Chobeer cheber, a joiner of words together for the purposes of incantation ; a user of spells or enchantments : English version, a charmer. Sir Walter's readers have, for many a long year, had ample reason to acknowledge that this breed is not yet extinct !

Yidagnoni is explained by the Lexicons, in accordance with the English version, a wizzard—a cunning man. It appears to me to have emphatically marked the man who presumed to pry ' into the secret things which belong unto the Almighty ,' and, in its radical signification, is connected with that fatal tree which, as appointed by the Deity for the moral cause of teaching the knowledge of good and evil, has borne its appellation accordingly. The word is frequently rendered by the LXX, γνώστης, a knowing one; and without stretching a point it may be applied, in modern times, to that knowledge which, when unaccompanied by religious instruction, so often becomes a curse to the possessor himself as well as to others.

Doreesh hel hameetheim, an inquirer at the dead : English version, a necromancer.

But the most important term, ' the consulter with familiar spirits,' remains yet to be considered. The sacred writers use two words on these occasions : the singular noun hob, and, according as the sex of the person is designated, the plurals hoboth and hobath. By the latter terms are signified, the persons who had what we term the familiar spirit in them, or who were masters or mistresses of the evil spirit. ' On an attentive review,' says the learned author of the Hebrew and English Lexicon, to whom I have already so often referred, 11 think the singular hob must, in the following texts, Lev. xx. 27, Deut. xviii. II, I Sam. xxviii. 7, 8, denote the evil spirit himself, the πνεΰμα πυθώνος, the " spirit of divination," as St. Luke calls him, Acts xvi. 16 ; and that it may so signify in every other passage where it occurs,—namely, 2 Kings xxi. 6, I Chron. x. 13 ; 2 Chron. xxxiii. 6 ; Isa. xxix. 4.' Bate, a very learned Hebraist, derives the words from a root, which signifies, to be willing; and observes, 'that this is a very proper word for a familiar spirit, from the affection he was supposed to have taken to the person he attended.' Parkhurst himself inclines to think that it is derived from a verb signifying to swell, to heave, to distend; and if this derivation is correct, it would evince a remarkable instance of conformity with the inflated appearance under which the old Pythonesses were accustomed to deliver their oracular responses, and of which so magnificent a description has been left us by Virgil.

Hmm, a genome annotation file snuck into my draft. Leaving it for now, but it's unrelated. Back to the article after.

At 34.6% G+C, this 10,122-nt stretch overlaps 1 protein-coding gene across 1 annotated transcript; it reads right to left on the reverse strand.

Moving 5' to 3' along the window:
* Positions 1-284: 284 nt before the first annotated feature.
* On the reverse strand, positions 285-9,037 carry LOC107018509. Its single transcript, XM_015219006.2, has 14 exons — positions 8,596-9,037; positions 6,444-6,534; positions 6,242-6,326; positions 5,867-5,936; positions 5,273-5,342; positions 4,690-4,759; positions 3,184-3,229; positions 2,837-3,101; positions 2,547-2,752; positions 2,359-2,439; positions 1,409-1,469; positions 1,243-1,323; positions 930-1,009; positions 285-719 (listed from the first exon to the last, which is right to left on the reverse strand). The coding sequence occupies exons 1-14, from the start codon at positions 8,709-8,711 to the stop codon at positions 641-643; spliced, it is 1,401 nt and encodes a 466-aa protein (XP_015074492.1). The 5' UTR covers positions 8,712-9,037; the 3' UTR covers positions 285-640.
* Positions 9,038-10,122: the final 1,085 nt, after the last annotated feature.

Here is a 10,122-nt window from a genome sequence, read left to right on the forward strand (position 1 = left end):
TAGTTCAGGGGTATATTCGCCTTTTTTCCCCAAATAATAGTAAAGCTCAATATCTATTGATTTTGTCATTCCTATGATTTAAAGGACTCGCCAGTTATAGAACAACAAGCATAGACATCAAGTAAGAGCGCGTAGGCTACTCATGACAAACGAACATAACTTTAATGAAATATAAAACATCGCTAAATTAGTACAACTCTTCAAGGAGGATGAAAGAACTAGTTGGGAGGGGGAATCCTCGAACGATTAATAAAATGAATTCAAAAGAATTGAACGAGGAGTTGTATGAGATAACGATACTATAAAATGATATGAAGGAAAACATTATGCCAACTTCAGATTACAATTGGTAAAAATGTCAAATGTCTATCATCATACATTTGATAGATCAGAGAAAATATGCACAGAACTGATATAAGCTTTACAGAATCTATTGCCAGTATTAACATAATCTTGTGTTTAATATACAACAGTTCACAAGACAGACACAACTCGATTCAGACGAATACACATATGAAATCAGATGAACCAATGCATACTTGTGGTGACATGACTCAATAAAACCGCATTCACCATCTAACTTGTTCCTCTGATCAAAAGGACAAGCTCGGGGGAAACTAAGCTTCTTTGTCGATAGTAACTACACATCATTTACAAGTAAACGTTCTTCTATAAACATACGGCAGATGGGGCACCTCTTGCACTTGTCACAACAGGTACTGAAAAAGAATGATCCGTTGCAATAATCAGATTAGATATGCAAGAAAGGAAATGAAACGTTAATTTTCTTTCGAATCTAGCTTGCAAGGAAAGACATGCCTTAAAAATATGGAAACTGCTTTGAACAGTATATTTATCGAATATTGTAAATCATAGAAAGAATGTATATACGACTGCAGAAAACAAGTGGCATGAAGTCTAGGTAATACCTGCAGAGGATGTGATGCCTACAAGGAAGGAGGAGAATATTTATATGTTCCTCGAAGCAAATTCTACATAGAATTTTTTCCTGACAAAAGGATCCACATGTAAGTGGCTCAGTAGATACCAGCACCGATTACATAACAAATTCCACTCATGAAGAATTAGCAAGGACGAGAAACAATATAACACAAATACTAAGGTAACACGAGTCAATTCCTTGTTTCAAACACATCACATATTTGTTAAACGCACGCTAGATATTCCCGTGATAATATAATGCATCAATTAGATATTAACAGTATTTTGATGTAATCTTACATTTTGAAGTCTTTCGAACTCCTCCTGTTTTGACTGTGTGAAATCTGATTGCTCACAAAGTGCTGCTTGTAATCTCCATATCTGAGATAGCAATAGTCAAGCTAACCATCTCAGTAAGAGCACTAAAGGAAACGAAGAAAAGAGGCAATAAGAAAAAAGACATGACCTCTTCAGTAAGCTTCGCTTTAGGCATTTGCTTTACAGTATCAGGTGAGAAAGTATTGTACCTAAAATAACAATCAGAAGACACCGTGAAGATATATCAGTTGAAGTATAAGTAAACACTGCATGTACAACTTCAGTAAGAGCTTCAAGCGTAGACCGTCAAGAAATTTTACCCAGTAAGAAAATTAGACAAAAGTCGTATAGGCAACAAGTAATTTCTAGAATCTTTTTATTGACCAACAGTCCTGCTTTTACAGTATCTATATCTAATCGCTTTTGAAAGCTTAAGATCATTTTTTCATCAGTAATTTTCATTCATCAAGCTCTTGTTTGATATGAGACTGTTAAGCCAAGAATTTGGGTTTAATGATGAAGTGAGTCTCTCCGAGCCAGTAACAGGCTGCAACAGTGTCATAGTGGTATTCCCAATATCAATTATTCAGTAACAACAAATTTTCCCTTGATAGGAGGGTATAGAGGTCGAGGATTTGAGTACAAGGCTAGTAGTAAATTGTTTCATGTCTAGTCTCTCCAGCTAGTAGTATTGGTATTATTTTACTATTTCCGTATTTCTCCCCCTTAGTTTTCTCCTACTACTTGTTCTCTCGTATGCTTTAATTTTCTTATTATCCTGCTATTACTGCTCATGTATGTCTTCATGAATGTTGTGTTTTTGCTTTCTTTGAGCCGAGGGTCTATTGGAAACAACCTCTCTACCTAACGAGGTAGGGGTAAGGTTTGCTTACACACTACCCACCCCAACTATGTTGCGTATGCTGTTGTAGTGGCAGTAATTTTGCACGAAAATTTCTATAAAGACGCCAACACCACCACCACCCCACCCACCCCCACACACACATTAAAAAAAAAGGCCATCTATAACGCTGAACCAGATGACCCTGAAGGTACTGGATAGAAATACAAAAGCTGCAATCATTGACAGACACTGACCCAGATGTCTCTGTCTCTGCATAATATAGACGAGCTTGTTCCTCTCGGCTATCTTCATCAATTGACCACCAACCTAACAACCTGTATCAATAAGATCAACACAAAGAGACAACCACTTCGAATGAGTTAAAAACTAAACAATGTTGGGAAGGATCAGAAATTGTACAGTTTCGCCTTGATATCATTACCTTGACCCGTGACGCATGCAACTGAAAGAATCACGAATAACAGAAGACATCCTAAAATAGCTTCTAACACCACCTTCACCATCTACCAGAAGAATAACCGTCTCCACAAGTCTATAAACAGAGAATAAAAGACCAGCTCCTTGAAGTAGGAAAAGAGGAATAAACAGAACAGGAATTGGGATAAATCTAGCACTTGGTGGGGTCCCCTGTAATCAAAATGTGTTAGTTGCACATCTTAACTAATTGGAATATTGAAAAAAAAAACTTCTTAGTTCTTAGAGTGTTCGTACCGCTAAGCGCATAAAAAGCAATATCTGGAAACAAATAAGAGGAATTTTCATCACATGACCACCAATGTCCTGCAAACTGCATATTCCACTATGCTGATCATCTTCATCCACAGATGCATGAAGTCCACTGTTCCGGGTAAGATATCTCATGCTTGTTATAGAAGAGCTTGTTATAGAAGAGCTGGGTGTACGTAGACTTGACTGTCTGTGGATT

From these explanations it appears pretty obvious, that Sir "Walter's theory is perfectly correct, that the sin of witchcraft or wizzardism, among the Jews, consisted in its being a direct intrusion upon the task of the real prophet, by whom it pleased the Deity in those times to make his will known, and which therefore constituted, under the Theocracy, a crime equivalent to high treason, and was accordingly punishable with death. Two very remarkable verses connected with this view of the subject, appear, however, to have escaped Sir Walter. By his dealings with the Witch of Endor, the Monarch of Israel had evidently incurred the penalty attached to this high species of guilt; and though the secrecy of the transaction in the first instance, and his station in the second, might have saved him from the consequences of human interference, the vengeance of a stronger and more clear-sighted tribunal was not to be eluded. The inspired writer of the first book of Chronicles expressly tells us (x. 13, 14): 'So Saul died for his transgression which he committed against the Lord, even against the word of the Lord, which he kept not, and also for asking counsel of one that had a familiar spirit to inquire of it, and inquired not of the Lord ; therefore, he slew him, and turned the kingdom unto David the son of Jesse.' With that solemn and emphatic chapter which contains the actual interview between Saul and the Endor witch, I presume not to meddle ; but I may be permitted to observe, that the word which is translated gods, in v. 13, is, in many passages of our authorized version, rendered judges (among others, Exod. xxi. 6; xxii. 8; I Sam. ii. 25 : and the same meaning, perhaps, had better have been given to the present passage, and also to Exod. xxii. 28 : ' Thou shalt not revile the judges (English version, gods), nor curse the ruler of thy people.' It is not improbable, also, that the mantle in which the spectre appeared was that which belonged to his living office as a judge or prophet; (it bears, at all events, the same name as that which Samuel wore, and of which the skirt was rent by Saul, in the agony of his mind at his falling fortunes ;) and hence, perhaps, Saul's ready recognition of the departed seer, by the descriptions given by the Pythoness.

Note On A Passage In Sir Walter Scott s Demonologt 18